All teachers spend time outside of class planning, grading, serving on committees, etc.  But for some reason even fellow teachers tend to think their music colleagues have it easy.  After all, what papers are there to grade in music?  But music teachers spend their time recruiting students, repairing instruments, creating schedules for pull-out lessons, teaching after-school ensembles, planning field trips, managing booster groups, fundraising, arranging music, writing drill, setting up for concerts, negotiating with other teachers to "share" the kids . . . the list goes on.  Do music teachers have more to do than their counterparts in other subjects?  Perhaps not.  But they certainly don't have less.

2. Music teachers have to advocate to keep their jobs year after year.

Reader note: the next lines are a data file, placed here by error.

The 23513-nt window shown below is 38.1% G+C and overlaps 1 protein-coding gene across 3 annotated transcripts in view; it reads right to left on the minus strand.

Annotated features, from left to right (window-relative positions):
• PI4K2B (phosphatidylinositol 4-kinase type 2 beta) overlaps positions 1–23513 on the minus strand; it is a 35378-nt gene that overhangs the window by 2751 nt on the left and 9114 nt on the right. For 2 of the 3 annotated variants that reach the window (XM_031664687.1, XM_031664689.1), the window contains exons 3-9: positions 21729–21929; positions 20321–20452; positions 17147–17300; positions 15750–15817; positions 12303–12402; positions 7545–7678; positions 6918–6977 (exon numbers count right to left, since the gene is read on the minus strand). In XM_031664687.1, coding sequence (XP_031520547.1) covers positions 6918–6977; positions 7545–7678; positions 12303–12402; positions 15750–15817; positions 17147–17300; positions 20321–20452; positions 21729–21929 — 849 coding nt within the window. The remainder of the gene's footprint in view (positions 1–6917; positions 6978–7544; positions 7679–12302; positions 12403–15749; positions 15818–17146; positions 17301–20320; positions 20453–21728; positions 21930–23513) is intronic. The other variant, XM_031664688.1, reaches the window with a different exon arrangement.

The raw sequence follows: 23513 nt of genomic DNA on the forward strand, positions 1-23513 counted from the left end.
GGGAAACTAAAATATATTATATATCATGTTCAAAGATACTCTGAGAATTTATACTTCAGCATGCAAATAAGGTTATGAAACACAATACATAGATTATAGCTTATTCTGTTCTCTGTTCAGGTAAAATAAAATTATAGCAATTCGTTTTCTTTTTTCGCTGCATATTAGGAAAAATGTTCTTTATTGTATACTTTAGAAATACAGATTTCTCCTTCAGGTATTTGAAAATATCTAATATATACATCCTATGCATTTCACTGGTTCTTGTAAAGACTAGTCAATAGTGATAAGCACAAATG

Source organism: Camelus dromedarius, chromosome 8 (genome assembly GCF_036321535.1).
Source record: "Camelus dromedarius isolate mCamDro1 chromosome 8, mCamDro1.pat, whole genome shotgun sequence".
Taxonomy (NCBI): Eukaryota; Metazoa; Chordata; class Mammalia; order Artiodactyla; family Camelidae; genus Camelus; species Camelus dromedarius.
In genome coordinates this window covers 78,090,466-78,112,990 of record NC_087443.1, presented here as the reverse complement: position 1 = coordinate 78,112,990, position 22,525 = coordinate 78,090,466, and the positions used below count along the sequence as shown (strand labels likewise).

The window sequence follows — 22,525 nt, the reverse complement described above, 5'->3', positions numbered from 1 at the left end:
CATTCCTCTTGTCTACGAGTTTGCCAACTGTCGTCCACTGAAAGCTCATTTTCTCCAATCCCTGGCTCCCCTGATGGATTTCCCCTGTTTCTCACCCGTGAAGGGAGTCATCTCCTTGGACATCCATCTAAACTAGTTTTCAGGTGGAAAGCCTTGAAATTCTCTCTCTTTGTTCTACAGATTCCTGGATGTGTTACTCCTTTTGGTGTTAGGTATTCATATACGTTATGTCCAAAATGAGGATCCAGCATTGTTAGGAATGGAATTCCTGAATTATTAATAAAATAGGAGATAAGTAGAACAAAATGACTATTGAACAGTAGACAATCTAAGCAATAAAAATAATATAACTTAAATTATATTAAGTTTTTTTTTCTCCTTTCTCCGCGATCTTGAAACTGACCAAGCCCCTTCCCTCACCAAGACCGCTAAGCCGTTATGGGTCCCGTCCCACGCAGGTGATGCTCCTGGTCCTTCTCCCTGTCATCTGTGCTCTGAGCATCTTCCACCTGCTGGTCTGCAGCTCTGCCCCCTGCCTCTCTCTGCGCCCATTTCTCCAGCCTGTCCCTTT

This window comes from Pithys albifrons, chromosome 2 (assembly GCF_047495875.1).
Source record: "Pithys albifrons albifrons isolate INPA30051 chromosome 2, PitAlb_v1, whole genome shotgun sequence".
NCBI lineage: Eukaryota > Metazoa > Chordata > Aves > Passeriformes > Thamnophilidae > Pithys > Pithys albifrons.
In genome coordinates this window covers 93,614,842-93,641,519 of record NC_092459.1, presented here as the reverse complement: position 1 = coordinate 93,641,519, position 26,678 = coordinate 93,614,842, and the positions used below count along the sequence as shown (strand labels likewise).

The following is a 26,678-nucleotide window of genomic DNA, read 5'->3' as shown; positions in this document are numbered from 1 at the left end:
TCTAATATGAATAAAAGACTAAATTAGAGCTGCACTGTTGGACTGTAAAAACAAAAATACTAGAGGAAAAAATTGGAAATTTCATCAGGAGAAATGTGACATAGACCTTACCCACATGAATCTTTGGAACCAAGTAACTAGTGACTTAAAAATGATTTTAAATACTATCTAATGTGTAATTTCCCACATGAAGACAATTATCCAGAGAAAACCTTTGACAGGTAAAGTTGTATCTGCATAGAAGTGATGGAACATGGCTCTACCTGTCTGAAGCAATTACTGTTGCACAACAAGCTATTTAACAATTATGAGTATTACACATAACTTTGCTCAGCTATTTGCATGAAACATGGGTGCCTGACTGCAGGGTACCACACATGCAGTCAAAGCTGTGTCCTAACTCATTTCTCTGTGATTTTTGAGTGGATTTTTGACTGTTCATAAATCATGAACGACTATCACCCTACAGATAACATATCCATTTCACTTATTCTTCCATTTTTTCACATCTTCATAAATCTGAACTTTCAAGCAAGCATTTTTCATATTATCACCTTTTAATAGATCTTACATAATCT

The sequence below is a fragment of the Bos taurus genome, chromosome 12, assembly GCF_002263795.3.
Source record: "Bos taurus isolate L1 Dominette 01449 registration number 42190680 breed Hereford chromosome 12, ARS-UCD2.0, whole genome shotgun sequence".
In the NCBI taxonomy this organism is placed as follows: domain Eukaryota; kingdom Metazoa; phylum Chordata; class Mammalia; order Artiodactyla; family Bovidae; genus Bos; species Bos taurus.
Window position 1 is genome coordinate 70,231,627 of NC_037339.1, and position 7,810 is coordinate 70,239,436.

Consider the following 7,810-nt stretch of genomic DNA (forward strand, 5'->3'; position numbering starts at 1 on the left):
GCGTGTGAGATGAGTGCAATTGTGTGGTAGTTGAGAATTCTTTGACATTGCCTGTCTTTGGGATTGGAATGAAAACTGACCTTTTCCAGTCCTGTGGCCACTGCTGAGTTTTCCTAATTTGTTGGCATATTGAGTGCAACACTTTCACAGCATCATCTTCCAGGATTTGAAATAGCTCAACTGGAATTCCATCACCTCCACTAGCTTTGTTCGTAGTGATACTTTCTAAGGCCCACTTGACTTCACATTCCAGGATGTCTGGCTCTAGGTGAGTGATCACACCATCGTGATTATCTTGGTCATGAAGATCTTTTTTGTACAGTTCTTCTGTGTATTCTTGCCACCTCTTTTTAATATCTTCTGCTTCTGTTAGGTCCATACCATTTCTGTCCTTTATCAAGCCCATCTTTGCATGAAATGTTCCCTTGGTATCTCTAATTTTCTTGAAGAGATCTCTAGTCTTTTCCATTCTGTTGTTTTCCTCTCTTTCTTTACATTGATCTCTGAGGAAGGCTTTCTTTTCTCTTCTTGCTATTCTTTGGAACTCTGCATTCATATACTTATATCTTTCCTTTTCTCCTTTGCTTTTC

Fortunately this is not true in every school, but sadly a lot of music teachers fear for their jobs every single year.  They have to prove their value again and again because too many administrators simply don't think the arts are as important as other subjects.  When there are difficult staffing decisions to be made, whose job is on the line?  You guessed it.  It's the arts teacher!  This is one of the reasons why music teachers spend so much time recruiting.  If they don't fill the seats in their classrooms, then music classes get cut and they are out of a job.  Unlike math, science, and language arts, there's no guarantee that students will enroll.

1.  Music Teachers love what they do.
I've met a lot of teachers and most of them enjoy what they do.  But the music teachers I have met . . . well . . . they LOVE what they do.  They work with the best, brightest, most creative kids and they get to make music.  (Excuse me if I feel a little envious . . .)